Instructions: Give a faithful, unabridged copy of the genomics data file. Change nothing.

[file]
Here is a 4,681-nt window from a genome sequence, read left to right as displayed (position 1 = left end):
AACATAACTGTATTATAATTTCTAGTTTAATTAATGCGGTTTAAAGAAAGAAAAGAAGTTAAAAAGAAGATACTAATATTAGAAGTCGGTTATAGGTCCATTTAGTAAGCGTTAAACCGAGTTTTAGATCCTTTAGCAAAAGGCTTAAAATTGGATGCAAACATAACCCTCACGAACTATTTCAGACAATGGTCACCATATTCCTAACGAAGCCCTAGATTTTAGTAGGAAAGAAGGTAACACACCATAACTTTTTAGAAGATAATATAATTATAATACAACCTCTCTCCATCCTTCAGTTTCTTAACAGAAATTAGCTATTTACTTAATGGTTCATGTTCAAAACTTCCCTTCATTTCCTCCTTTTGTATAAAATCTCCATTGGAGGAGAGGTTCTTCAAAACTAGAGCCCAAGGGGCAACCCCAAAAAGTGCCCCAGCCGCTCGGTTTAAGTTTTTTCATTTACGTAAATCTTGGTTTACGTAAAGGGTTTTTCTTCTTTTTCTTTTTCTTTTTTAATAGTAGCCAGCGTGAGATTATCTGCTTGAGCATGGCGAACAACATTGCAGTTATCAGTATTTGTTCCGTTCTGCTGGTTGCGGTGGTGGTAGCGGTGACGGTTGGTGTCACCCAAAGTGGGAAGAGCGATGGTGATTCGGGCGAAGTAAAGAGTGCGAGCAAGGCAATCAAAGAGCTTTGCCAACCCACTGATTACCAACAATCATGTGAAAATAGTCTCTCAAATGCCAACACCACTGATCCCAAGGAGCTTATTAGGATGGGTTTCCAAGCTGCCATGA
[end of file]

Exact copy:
Here is a 4,681-nt window from a genome sequence, read left to right as displayed (position 1 = left end):
AACATAACTGTATTATAATTTCTAGTTTAATTAATGCGGTTTAAAGAAAGAAAAGAAGTTAAAAAGAAGATACTAATATTAGAAGTCGGTTATAGGTCCATTTAGTAAGCGTTAAACCGAGTTTTAGATCCTTTAGCAAAAGGCTTAAAATTGGATGCAAACATAACCCTCACGAACTATTTCAGACAATGGTCACCATATTCCTAACGAAGCCCTAGATTTTAGTAGGAAAGAAGGTAACACACCATAACTTTTTAGAAGATAATATAATTATAATACAACCTCTCTCCATCCTTCAGTTTCTTAACAGAAATTAGCTATTTACTTAATGGTTCATGTTCAAAACTTCCCTTCATTTCCTCCTTTTGTATAAAATCTCCATTGGAGGAGAGGTTCTTCAAAACTAGAGCCCAAGGGGCAACCCCAAAAAGTGCCCCAGCCGCTCGGTTTAAGTTTTTTCATTTACGTAAATCTTGGTTTACGTAAAGGGTTTTTCTTCTTTTTCTTTTTCTTTTTTAATAGTAGCCAGCGTGAGATTATCTGCTTGAGCATGGCGAACAACATTGCAGTTATCAGTATTTGTTCCGTTCTGCTGGTTGCGGTGGTGGTAGCGGTGACGGTTGGTGTCACCCAAAGTGGGAAGAGCGATGGTGATTCGGGCGAAGTAAAGAGTGCGAGCAAGGCAATCAAAGAGCTTTGCCAACCCACTGATTACCAACAATCATGTGAAAATAGTCTCTCAAATGCCAACACCACTGATCCCAAGGAGCTTATTAGGATGGGTTTCCAAGCTGCCATGA